"With significant progress having been made, with growing recognition of DHS's roles and authorities, and the cybersecurity legislative proposal now delivered to the Hill, it's a logical point for me to leave," Philip Reitinger says.
"Updating this law to reflect the realities of our time is essential to ensuring that our federal privacy laws keep pace with new technologies and the new threats to our security." says bill sponsor Sen. Patrick Leahy.
"Unfortunately, like many organizations, we were targeted by criminal hackers who penetrated our system with a new strain of a virus," Massachusetts Labor and Workforce Development Secretary Joanne Goldstein says.
It's been nearly two years now since the corporate account takeover spree began. So, what exactly are the courts, institutions and the financial services industry doing today to prevent further incidents of fraud?
The Obama administration's plan for a federal data breach notification policy is too vague to be effective, and it lacks teeth to penalize violators, according to experts who raise open questions about the proposal.
A star-studded lineup of top administration officials including four cabinet secretaries and three other senior executives announced the new international strategy, emphasizing the importance of cybersecurity to American foreign policy.
More than just Facebook friends, today's Chief Information Security Officer needs to connect and collaborate with key corporate allies who can influence the enterprise risk and security practices within any organization.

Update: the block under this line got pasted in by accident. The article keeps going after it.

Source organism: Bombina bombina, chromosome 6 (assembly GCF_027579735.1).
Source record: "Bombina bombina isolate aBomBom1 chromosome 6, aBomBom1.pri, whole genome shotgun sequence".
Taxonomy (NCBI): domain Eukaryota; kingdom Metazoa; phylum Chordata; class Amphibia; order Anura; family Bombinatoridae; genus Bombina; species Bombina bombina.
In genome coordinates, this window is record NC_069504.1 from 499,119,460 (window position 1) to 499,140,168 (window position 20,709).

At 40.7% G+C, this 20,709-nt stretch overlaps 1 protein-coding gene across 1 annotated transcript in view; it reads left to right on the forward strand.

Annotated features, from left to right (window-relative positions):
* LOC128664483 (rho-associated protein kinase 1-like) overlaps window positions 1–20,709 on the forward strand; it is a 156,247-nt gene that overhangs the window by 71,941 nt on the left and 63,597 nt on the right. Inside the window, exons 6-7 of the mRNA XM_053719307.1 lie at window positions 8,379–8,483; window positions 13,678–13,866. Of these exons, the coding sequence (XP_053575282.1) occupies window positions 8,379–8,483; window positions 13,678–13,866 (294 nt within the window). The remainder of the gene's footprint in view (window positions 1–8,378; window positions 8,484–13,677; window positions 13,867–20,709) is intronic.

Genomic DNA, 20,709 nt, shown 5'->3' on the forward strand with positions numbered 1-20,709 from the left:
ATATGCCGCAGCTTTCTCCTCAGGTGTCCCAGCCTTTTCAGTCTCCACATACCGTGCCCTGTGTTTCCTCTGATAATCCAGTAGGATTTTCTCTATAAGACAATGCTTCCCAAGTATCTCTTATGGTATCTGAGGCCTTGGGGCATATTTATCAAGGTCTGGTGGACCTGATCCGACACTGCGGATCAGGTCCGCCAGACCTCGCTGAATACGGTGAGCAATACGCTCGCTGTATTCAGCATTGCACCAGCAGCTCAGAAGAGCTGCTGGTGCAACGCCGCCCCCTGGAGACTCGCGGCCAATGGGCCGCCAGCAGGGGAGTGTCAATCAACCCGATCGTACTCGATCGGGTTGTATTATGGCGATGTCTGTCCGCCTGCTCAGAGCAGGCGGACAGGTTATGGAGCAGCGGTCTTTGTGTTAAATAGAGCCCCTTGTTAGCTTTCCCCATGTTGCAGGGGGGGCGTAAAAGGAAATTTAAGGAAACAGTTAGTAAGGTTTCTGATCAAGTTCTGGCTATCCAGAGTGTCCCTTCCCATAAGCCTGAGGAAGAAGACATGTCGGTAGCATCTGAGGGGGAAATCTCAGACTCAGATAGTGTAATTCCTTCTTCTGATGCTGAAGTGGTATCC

Kazuo Hirai, a top Sony executives, says the company is applying advanced security technology, increasing levels of encryption, adding firewalls and implementing early warning systems to detect attacks on network.
SWIFT's Gottfried Leibbrandt says conflicting regulatory mandates could further fragment the international payments market, if banks and governments don't align their strategies. Communication among governments, regulators and global financial institutions is critical.
Executives from Apple, Facebook and Google will appear before a Senate panel to explain their companies' practices on collecting and using customer data from smartphones, Sen. Jay Rockefeller announces.